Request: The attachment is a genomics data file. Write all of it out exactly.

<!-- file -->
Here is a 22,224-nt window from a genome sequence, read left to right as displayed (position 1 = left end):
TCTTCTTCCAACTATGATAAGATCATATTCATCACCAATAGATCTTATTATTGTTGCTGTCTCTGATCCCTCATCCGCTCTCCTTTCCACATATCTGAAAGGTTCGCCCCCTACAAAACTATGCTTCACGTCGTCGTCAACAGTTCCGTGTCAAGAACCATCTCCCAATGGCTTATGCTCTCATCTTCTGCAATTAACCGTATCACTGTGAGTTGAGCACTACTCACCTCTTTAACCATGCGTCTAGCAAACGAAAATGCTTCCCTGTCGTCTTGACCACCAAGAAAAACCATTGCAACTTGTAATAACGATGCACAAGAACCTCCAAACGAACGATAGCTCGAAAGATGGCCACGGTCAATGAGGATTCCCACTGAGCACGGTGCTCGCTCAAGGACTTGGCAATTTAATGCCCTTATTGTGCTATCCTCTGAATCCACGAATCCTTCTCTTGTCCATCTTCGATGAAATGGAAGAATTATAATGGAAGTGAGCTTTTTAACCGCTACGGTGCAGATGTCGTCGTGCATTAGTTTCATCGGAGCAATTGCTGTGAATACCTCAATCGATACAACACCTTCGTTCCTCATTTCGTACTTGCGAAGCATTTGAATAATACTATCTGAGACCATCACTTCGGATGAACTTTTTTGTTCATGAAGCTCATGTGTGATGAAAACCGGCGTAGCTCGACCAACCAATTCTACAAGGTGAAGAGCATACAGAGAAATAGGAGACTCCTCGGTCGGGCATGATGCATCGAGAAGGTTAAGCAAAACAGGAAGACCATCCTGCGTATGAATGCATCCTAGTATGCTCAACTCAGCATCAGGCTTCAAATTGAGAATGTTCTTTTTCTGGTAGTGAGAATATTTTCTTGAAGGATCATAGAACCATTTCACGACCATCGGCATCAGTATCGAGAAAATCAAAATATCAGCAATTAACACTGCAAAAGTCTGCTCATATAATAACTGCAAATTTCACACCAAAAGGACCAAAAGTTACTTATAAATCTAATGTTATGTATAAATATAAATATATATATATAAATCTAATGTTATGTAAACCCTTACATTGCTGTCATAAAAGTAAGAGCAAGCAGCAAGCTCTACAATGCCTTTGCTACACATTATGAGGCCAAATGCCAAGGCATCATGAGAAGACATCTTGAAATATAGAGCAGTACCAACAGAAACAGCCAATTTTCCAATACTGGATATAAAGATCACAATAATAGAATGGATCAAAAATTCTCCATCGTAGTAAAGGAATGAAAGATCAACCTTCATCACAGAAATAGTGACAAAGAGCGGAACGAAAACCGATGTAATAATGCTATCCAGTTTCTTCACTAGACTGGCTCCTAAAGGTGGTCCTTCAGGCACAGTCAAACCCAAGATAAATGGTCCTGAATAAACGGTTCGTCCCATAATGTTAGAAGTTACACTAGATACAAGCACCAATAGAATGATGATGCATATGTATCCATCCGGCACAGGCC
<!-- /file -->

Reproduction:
Here is a 22,224-nt window from a genome sequence, read left to right as displayed (position 1 = left end):
TCTTCTTCCAACTATGATAAGATCATATTCATCACCAATAGATCTTATTATTGTTGCTGTCTCTGATCCCTCATCCGCTCTCCTTTCCACATATCTGAAAGGTTCGCCCCCTACAAAACTATGCTTCACGTCGTCGTCAACAGTTCCGTGTCAAGAACCATCTCCCAATGGCTTATGCTCTCATCTTCTGCAATTAACCGTATCACTGTGAGTTGAGCACTACTCACCTCTTTAACCATGCGTCTAGCAAACGAAAATGCTTCCCTGTCGTCTTGACCACCAAGAAAAACCATTGCAACTTGTAATAACGATGCACAAGAACCTCCAAACGAACGATAGCTCGAAAGATGGCCACGGTCAATGAGGATTCCCACTGAGCACGGTGCTCGCTCAAGGACTTGGCAATTTAATGCCCTTATTGTGCTATCCTCTGAATCCACGAATCCTTCTCTTGTCCATCTTCGATGAAATGGAAGAATTATAATGGAAGTGAGCTTTTTAACCGCTACGGTGCAGATGTCGTCGTGCATTAGTTTCATCGGAGCAATTGCTGTGAATACCTCAATCGATACAACACCTTCGTTCCTCATTTCGTACTTGCGAAGCATTTGAATAATACTATCTGAGACCATCACTTCGGATGAACTTTTTTGTTCATGAAGCTCATGTGTGATGAAAACCGGCGTAGCTCGACCAACCAATTCTACAAGGTGAAGAGCATACAGAGAAATAGGAGACTCCTCGGTCGGGCATGATGCATCGAGAAGGTTAAGCAAAACAGGAAGACCATCCTGCGTATGAATGCATCCTAGTATGCTCAACTCAGCATCAGGCTTCAAATTGAGAATGTTCTTTTTCTGGTAGTGAGAATATTTTCTTGAAGGATCATAGAACCATTTCACGACCATCGGCATCAGTATCGAGAAAATCAAAATATCAGCAATTAACACTGCAAAAGTCTGCTCATATAATAACTGCAAATTTCACACCAAAAGGACCAAAAGTTACTTATAAATCTAATGTTATGTATAAATATAAATATATATATATAAATCTAATGTTATGTAAACCCTTACATTGCTGTCATAAAAGTAAGAGCAAGCAGCAAGCTCTACAATGCCTTTGCTACACATTATGAGGCCAAATGCCAAGGCATCATGAGAAGACATCTTGAAATATAGAGCAGTACCAACAGAAACAGCCAATTTTCCAATACTGGATATAAAGATCACAATAATAGAATGGATCAAAAATTCTCCATCGTAGTAAAGGAATGAAAGATCAACCTTCATCACAGAAATAGTGACAAAGAGCGGAACGAAAACCGATGTAATAATGCTATCCAGTTTCTTCACTAGACTGGCTCCTAAAGGTGGTCCTTCAGGCACAGTCAAACCCAAGATAAATGGTCCTGAATAAACGGTTCGTCCCATAATGTTAGAAGTTACACTAGATACAAGCACCAATAGAATGATGATGCATATGTATCCATCCGGCACAGGCC